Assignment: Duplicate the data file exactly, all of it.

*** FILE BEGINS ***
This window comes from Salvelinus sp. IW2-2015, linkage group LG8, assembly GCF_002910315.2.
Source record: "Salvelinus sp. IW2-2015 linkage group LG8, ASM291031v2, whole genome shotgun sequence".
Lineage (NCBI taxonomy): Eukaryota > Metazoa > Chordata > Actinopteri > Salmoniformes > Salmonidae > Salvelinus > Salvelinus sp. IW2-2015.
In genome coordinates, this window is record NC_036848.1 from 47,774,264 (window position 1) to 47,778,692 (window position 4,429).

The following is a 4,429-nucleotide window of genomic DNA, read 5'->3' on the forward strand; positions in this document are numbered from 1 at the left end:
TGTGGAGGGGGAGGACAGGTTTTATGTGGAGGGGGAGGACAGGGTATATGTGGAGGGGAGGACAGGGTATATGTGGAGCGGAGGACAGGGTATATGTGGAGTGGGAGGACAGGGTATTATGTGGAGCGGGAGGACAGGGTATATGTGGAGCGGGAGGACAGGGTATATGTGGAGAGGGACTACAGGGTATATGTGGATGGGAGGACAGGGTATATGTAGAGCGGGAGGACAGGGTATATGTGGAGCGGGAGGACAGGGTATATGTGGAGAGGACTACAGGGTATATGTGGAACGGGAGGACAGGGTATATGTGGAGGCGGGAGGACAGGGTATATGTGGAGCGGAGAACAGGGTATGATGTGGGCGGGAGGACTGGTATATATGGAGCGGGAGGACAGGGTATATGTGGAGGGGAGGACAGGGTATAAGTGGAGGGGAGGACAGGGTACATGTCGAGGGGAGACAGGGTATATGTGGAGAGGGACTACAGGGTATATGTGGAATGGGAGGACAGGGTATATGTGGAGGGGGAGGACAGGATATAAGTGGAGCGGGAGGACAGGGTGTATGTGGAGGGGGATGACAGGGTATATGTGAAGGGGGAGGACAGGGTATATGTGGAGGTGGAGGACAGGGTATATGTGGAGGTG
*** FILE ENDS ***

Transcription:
This window comes from Salvelinus sp. IW2-2015, linkage group LG8, assembly GCF_002910315.2.
Source record: "Salvelinus sp. IW2-2015 linkage group LG8, ASM291031v2, whole genome shotgun sequence".
Lineage (NCBI taxonomy): Eukaryota > Metazoa > Chordata > Actinopteri > Salmoniformes > Salmonidae > Salvelinus > Salvelinus sp. IW2-2015.
In genome coordinates, this window is record NC_036848.1 from 47,774,264 (window position 1) to 47,778,692 (window position 4,429).

The following is a 4,429-nucleotide window of genomic DNA, read 5'->3' on the forward strand; positions in this document are numbered from 1 at the left end:
TGTGGAGGGGGAGGACAGGTTTTATGTGGAGGGGGAGGACAGGGTATATGTGGAGGGGAGGACAGGGTATATGTGGAGCGGAGGACAGGGTATATGTGGAGTGGGAGGACAGGGTATTATGTGGAGCGGGAGGACAGGGTATATGTGGAGCGGGAGGACAGGGTATATGTGGAGAGGGACTACAGGGTATATGTGGATGGGAGGACAGGGTATATGTAGAGCGGGAGGACAGGGTATATGTGGAGCGGGAGGACAGGGTATATGTGGAGAGGACTACAGGGTATATGTGGAACGGGAGGACAGGGTATATGTGGAGGCGGGAGGACAGGGTATATGTGGAGCGGAGAACAGGGTATGATGTGGGCGGGAGGACTGGTATATATGGAGCGGGAGGACAGGGTATATGTGGAGGGGAGGACAGGGTATAAGTGGAGGGGAGGACAGGGTACATGTCGAGGGGAGACAGGGTATATGTGGAGAGGGACTACAGGGTATATGTGGAATGGGAGGACAGGGTATATGTGGAGGGGGAGGACAGGATATAAGTGGAGCGGGAGGACAGGGTGTATGTGGAGGGGGATGACAGGGTATATGTGAAGGGGGAGGACAGGGTATATGTGGAGGTGGAGGACAGGGTATATGTGGAGGTG